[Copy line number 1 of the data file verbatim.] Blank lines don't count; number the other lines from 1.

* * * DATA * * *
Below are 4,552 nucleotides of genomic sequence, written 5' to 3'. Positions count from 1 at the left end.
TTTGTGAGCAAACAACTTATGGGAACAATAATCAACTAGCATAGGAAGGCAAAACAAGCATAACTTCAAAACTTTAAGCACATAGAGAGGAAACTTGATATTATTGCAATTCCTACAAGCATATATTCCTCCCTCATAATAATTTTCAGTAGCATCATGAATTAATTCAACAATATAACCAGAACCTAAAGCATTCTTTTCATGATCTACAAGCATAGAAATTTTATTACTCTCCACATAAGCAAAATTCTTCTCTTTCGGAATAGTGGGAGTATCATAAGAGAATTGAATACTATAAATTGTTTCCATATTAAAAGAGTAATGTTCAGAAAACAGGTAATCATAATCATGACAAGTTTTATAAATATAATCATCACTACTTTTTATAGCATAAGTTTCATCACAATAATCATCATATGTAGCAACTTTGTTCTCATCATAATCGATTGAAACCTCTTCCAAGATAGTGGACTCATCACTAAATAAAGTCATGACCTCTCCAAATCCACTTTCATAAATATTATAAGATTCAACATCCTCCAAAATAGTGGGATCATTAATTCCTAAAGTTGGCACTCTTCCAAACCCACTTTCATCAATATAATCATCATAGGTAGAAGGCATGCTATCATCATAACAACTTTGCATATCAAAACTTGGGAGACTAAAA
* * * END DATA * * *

Below are 4,552 nucleotides of genomic sequence, written 5' to 3'. Positions count from 1 at the left end.